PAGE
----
Copyright 2002 Reed Business Information, Inc.

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Customer Reviews

If you love Fantasy and Science Fiction I would recomend this to you.
Jim
All in all, Solitaire is a very engaging book, with a well developed story, memorable characters, and a fast paced plot line, despite the years spent in VC.
Ryan R. Whitley
Forced to continue this lie, Jackal hides the truth as best she can, but a tragic catastrophe destroys her world and her identity as a Hope.
"blissengine"

Most Helpful Customer Reviews

14 of 14 people found the following review helpful By Ashley Megan VINE VOICE on September 7, 2004
Format: Paperback
Jackal Segura is an overachieving teenager living and working under the auspices of the massive Ko Corporation. She is destined by her birthdate to become a Hope - a symbolic leader of the new World Government. She has a lover, a circle of friends, and a bright future - until a horrific accident turns her into a mass murderer. She is sentenced to forty years in prison, until an ironic choice is offered her - she can trade her sentence for participation in an experimental treatment based on Ko technology. Jackal will spend eight years locked in solitary Virtual Confinement within her own mind, while ten months of "real time" passes in the outside world.

Despite the overwhelming impact of her time in mental prison, very little space is actually appointed to Jackal's eight year solitude. This is a disappointment, given that the book is not overly long and more time could easily have been spent with Jackal in Solitary without sacrificing any of what comes after. The unique nature of Jackal's confinement - which becomes very different from what her jailors originally intended - is just not explored fully enough, in my opinion.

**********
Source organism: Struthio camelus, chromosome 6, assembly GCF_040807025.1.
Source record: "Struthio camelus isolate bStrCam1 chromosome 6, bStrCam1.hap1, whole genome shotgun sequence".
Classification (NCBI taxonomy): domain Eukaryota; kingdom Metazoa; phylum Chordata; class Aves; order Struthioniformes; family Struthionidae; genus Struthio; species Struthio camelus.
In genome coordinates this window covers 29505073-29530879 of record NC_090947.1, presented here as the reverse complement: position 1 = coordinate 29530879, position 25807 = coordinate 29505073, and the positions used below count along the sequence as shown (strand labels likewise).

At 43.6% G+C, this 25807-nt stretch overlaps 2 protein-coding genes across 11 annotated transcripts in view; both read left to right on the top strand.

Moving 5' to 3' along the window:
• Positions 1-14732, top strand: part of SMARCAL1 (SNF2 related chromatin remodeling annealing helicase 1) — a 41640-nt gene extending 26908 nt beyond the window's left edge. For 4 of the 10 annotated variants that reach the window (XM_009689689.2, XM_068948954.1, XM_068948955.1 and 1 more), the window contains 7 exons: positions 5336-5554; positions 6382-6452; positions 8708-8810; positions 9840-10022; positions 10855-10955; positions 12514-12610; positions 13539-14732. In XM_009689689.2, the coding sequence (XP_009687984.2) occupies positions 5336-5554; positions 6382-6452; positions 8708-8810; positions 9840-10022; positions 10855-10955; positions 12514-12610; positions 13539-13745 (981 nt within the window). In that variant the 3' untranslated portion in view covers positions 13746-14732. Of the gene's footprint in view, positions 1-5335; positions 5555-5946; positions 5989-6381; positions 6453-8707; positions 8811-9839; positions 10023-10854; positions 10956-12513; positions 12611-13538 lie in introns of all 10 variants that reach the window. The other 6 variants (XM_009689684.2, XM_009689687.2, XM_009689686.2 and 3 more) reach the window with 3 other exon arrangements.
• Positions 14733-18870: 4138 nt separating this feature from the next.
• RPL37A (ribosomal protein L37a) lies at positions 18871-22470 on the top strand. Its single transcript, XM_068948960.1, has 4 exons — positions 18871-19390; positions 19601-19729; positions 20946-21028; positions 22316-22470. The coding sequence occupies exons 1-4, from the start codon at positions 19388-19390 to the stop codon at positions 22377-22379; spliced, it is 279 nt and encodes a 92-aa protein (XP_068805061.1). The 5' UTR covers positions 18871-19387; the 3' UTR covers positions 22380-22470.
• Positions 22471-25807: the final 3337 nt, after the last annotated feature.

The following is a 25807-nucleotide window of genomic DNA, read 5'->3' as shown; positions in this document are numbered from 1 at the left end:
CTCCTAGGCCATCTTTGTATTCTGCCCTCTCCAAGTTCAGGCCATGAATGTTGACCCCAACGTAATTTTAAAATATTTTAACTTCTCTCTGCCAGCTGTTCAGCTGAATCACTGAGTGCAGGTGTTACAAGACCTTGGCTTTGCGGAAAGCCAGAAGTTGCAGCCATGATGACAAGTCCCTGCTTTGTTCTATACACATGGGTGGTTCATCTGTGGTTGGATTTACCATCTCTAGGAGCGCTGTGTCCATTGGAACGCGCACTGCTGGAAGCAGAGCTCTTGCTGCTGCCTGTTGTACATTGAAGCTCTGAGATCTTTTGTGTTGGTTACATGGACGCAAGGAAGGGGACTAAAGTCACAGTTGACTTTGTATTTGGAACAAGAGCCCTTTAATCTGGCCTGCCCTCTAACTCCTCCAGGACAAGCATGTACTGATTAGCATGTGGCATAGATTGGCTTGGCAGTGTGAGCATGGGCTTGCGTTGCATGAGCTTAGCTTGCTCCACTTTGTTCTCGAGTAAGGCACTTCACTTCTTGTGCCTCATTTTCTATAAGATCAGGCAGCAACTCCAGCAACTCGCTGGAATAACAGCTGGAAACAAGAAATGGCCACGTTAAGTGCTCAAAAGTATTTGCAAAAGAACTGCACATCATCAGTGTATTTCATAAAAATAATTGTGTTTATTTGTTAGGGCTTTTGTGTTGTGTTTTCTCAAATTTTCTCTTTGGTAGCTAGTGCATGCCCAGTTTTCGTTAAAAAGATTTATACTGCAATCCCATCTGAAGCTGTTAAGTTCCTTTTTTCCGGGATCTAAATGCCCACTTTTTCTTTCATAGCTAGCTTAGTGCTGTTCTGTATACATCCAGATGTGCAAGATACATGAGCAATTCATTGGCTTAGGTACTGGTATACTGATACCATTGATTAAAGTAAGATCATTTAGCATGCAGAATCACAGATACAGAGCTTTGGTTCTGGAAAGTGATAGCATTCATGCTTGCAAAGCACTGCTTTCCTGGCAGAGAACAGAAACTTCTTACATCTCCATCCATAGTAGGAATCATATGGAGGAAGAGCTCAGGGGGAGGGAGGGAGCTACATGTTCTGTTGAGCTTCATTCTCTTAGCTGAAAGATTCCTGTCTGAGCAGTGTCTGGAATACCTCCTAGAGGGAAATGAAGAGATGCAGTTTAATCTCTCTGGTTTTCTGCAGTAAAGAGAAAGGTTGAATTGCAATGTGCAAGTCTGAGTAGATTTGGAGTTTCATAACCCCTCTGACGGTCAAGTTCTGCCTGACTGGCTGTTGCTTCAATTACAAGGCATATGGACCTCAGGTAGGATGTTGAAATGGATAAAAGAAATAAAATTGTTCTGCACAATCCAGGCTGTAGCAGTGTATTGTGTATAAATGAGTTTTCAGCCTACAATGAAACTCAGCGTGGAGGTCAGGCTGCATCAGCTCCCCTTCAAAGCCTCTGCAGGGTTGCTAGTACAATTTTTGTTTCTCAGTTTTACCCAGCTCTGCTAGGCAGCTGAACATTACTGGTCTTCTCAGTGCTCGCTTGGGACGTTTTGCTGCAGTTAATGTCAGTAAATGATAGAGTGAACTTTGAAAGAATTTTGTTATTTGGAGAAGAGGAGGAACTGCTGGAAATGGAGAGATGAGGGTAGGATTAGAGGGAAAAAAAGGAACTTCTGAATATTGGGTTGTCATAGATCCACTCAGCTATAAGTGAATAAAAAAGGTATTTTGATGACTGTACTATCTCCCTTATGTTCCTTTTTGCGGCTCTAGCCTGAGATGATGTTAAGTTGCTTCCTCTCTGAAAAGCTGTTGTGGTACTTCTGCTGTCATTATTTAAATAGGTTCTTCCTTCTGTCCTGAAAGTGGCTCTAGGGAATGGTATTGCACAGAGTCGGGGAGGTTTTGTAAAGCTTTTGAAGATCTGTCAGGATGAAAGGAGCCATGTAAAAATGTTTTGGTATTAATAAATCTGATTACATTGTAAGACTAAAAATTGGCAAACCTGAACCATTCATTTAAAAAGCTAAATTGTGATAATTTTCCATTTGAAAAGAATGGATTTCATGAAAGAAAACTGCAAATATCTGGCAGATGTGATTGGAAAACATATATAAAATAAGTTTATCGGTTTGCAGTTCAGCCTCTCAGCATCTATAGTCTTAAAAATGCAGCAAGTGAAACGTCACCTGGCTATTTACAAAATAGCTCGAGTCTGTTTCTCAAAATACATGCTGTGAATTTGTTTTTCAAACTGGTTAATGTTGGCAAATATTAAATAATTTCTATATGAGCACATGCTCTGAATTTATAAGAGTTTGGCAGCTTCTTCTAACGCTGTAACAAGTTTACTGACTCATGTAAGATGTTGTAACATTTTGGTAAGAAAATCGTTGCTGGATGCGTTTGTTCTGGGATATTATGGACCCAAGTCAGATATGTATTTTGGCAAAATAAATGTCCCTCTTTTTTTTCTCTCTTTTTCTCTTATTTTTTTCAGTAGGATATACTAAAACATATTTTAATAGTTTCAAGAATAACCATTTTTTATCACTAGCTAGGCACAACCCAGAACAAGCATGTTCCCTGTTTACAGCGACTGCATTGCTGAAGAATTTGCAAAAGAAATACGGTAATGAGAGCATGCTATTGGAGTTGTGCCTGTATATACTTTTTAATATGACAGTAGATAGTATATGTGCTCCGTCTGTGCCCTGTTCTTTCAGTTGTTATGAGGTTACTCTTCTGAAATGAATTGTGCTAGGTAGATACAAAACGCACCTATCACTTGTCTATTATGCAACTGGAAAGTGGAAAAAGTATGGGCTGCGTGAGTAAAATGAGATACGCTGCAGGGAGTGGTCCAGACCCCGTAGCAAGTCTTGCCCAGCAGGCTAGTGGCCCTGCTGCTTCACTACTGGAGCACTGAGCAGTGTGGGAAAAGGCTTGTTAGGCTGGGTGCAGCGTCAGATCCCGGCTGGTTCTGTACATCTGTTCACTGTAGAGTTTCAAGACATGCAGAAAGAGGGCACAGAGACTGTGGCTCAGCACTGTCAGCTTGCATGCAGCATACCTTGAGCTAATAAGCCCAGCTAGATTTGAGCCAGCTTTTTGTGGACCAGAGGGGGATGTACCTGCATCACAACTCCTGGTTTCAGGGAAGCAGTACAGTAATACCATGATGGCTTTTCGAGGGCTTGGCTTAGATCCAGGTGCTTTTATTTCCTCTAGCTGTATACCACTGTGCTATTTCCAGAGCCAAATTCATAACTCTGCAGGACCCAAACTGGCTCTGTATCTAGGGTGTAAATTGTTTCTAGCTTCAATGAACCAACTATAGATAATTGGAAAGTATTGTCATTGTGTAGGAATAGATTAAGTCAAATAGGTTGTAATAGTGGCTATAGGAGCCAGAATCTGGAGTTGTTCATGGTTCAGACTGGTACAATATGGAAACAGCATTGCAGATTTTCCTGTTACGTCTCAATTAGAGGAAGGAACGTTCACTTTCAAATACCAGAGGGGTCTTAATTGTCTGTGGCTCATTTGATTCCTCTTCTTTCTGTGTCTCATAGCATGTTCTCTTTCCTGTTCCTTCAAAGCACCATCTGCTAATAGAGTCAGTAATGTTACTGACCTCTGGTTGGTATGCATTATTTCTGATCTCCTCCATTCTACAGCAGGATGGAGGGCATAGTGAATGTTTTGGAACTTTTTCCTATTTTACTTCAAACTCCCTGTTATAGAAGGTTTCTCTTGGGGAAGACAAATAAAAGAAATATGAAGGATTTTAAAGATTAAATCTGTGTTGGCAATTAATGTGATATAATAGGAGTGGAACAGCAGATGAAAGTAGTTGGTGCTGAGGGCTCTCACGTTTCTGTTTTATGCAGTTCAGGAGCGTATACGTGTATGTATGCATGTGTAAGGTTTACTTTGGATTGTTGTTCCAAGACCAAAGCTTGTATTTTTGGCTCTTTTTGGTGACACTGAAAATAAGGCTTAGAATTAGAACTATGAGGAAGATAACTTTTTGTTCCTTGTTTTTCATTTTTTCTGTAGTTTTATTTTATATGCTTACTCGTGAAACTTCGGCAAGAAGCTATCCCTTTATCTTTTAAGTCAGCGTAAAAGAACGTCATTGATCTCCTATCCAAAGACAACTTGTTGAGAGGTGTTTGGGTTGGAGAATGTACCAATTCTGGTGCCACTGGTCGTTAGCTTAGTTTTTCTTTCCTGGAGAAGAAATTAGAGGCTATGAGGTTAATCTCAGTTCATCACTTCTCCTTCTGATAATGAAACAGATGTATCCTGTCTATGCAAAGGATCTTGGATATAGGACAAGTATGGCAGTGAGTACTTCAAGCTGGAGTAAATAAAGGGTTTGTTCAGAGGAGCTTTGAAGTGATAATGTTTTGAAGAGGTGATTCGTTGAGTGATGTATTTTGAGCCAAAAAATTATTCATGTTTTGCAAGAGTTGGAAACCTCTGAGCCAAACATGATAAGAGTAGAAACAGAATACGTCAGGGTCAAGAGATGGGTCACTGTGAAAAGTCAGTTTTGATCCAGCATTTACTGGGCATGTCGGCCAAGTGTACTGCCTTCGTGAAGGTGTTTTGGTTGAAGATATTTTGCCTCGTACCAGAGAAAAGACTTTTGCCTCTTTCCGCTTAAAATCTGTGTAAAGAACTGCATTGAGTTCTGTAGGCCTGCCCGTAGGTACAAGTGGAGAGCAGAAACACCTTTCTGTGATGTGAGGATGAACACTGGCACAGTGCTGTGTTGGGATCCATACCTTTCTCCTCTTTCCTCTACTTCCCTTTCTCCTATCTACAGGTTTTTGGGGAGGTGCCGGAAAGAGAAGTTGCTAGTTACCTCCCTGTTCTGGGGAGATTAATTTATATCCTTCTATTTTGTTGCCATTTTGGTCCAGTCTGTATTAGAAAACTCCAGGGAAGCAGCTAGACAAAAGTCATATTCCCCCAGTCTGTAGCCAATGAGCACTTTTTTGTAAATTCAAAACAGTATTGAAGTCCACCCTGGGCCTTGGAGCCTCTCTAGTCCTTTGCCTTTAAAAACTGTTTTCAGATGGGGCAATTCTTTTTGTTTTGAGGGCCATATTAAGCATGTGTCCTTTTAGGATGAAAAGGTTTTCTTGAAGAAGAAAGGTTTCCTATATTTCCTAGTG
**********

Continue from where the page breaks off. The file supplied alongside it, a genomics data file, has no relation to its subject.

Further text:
What does come after, however, is what kept me reading. Jackal is forcibly relocated to a North American slum, where she is supported by Ko hush money since no one will hire her. She finds herself in the company of other notorious mass murderers (most of them female), even engaging in a dangerous flirtation with one. Most importantly, she finds Solitaire - a bar/nightclub designed to cater to "solos" - former VC inmates - and the cult of adoring fans that has sprung up around them.
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8 of 9 people found the following review helpful By Ryan R. Whitley on March 6, 2004
Format: Paperback